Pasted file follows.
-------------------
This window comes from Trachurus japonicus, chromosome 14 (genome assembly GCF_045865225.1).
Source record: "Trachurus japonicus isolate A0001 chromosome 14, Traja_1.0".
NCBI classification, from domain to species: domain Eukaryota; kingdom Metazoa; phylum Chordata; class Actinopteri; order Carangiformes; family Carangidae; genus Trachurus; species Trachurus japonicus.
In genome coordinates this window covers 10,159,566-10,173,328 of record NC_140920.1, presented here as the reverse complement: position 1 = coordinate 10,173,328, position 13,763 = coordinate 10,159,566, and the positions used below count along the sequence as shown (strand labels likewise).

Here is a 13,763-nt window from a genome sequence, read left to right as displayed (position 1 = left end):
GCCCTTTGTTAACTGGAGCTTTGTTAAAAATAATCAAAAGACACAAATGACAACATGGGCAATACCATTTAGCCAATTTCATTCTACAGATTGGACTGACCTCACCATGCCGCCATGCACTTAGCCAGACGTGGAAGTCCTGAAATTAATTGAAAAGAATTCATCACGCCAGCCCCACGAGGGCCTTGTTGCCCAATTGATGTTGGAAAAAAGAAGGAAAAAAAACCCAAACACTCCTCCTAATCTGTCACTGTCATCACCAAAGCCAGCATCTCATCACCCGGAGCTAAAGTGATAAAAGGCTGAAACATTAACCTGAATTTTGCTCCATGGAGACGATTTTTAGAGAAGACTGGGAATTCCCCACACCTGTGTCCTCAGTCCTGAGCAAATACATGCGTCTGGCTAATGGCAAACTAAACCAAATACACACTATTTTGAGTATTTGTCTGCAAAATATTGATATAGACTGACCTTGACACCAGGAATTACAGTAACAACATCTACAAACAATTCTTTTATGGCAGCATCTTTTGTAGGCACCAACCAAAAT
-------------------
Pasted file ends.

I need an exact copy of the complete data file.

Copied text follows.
This window comes from Trachurus japonicus, chromosome 14 (genome assembly GCF_045865225.1).
Source record: "Trachurus japonicus isolate A0001 chromosome 14, Traja_1.0".
NCBI classification, from domain to species: domain Eukaryota; kingdom Metazoa; phylum Chordata; class Actinopteri; order Carangiformes; family Carangidae; genus Trachurus; species Trachurus japonicus.
In genome coordinates this window covers 10,159,566-10,173,328 of record NC_140920.1, presented here as the reverse complement: position 1 = coordinate 10,173,328, position 13,763 = coordinate 10,159,566, and the positions used below count along the sequence as shown (strand labels likewise).

Here is a 13,763-nt window from a genome sequence, read left to right as displayed (position 1 = left end):
GCCCTTTGTTAACTGGAGCTTTGTTAAAAATAATCAAAAGACACAAATGACAACATGGGCAATACCATTTAGCCAATTTCATTCTACAGATTGGACTGACCTCACCATGCCGCCATGCACTTAGCCAGACGTGGAAGTCCTGAAATTAATTGAAAAGAATTCATCACGCCAGCCCCACGAGGGCCTTGTTGCCCAATTGATGTTGGAAAAAAGAAGGAAAAAAAACCCAAACACTCCTCCTAATCTGTCACTGTCATCACCAAAGCCAGCATCTCATCACCCGGAGCTAAAGTGATAAAAGGCTGAAACATTAACCTGAATTTTGCTCCATGGAGACGATTTTTAGAGAAGACTGGGAATTCCCCACACCTGTGTCCTCAGTCCTGAGCAAATACATGCGTCTGGCTAATGGCAAACTAAACCAAATACACACTATTTTGAGTATTTGTCTGCAAAATATTGATATAGACTGACCTTGACACCAGGAATTACAGTAACAACATCTACAAACAATTCTTTTATGGCAGCATCTTTTGTAGGCACCAACCAAAAT